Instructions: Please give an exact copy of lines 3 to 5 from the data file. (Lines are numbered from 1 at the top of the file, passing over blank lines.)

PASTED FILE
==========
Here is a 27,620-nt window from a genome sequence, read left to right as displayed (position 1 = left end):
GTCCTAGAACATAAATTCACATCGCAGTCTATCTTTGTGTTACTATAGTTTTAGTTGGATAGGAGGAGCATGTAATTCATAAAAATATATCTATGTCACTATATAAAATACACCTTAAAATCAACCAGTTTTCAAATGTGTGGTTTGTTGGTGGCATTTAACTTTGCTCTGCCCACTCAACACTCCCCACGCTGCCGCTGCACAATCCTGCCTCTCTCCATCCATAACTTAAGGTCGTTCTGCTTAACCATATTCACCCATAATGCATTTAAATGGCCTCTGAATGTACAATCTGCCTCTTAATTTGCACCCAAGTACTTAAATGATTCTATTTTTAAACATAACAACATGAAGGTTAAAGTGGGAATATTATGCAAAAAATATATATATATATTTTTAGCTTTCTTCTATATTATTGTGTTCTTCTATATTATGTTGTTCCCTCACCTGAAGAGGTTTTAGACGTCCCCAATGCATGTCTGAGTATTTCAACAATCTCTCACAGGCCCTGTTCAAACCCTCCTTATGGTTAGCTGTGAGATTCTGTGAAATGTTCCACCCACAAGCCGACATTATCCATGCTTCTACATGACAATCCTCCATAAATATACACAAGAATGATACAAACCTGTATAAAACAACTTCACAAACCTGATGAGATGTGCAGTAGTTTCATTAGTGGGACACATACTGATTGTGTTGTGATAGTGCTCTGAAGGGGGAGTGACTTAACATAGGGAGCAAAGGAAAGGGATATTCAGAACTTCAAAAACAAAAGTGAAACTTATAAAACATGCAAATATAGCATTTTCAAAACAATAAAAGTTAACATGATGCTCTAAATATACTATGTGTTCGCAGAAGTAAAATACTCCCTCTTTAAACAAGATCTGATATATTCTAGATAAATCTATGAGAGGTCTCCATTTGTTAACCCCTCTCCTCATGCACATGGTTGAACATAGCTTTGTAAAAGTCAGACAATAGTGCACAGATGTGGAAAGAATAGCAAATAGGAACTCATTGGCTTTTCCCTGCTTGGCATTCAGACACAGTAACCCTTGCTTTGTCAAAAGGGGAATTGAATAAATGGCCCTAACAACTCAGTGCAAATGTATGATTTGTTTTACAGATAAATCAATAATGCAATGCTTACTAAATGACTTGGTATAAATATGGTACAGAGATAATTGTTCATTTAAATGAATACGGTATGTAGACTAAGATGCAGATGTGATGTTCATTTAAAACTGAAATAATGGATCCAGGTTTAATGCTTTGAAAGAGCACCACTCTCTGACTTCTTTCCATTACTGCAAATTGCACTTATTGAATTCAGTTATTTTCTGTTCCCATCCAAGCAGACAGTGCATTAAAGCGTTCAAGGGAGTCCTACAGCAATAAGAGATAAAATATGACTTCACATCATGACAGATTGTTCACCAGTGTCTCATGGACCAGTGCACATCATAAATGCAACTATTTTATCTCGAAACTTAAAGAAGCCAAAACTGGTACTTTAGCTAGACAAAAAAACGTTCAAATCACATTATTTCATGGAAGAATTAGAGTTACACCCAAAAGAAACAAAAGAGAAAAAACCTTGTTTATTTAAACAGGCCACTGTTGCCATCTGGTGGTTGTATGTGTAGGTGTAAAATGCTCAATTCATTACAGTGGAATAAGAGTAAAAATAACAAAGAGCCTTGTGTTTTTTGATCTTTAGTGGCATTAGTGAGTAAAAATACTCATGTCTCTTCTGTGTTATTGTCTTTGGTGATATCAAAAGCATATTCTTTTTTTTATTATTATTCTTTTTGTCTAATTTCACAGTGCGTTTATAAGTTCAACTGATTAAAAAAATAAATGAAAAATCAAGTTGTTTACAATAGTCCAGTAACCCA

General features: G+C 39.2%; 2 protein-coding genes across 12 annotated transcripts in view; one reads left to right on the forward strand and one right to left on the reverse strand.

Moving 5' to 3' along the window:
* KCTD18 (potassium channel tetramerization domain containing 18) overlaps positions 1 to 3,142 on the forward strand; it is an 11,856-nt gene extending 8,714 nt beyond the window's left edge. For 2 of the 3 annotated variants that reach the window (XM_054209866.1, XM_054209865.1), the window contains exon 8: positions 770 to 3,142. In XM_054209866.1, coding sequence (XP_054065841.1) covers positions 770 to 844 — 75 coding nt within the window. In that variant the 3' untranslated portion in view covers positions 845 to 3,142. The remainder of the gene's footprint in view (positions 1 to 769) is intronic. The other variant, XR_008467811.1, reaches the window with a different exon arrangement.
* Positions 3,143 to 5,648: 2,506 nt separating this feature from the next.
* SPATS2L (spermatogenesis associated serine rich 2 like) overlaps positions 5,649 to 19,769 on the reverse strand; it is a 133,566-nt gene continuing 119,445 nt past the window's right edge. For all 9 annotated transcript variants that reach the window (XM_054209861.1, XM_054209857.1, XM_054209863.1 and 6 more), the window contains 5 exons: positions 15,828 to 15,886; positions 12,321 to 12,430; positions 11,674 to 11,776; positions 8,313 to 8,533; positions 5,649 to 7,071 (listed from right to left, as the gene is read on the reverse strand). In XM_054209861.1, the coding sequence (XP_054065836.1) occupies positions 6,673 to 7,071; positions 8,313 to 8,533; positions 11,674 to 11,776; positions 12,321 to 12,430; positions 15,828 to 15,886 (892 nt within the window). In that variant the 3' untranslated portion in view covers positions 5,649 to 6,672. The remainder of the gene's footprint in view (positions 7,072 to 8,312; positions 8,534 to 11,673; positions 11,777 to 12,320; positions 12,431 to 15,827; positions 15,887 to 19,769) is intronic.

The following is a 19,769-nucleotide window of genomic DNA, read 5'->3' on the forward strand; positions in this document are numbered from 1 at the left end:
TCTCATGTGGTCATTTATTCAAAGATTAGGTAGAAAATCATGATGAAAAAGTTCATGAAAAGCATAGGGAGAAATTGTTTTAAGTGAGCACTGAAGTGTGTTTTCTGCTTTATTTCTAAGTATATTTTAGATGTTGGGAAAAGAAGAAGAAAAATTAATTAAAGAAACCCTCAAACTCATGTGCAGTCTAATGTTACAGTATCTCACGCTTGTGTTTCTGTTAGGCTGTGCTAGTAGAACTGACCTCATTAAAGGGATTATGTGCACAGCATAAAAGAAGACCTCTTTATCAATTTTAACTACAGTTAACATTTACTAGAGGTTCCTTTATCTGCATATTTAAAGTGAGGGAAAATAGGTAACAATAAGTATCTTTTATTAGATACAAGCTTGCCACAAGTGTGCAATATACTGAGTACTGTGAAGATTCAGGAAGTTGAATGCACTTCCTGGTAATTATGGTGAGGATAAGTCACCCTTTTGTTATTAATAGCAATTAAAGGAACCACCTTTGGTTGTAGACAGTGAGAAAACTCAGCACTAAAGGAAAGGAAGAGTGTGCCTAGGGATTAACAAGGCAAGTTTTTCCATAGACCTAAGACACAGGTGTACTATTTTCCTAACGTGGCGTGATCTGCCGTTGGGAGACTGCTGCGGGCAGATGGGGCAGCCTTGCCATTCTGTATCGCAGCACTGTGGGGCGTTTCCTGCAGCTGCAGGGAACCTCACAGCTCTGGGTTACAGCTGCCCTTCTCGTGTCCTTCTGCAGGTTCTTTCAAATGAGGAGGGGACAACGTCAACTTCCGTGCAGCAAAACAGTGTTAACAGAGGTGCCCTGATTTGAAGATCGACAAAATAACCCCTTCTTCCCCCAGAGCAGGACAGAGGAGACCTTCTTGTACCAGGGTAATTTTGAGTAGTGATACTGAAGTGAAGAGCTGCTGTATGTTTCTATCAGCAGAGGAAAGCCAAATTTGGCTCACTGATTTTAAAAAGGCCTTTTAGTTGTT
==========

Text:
General features: G+C 39.2%; 2 protein-coding genes across 12 annotated transcripts in view; one reads left to right on the forward strand and one right to left on the reverse strand.

Moving 5' to 3' along the window:
* KCTD18 (potassium channel tetramerization domain containing 18) overlaps positions 1 to 3,142 on the forward strand; it is an 11,856-nt gene extending 8,714 nt beyond the window's left edge. For 2 of the 3 annotated variants that reach the window (XM_054209866.1, XM_054209865.1), the window contains exon 8: positions 770 to 3,142. In XM_054209866.1, coding sequence (XP_054065841.1) covers positions 770 to 844 — 75 coding nt within the window. In that variant the 3' untranslated portion in view covers positions 845 to 3,142. The remainder of the gene's footprint in view (positions 1 to 769) is intronic. The other variant, XR_008467811.1, reaches the window with a different exon arrangement.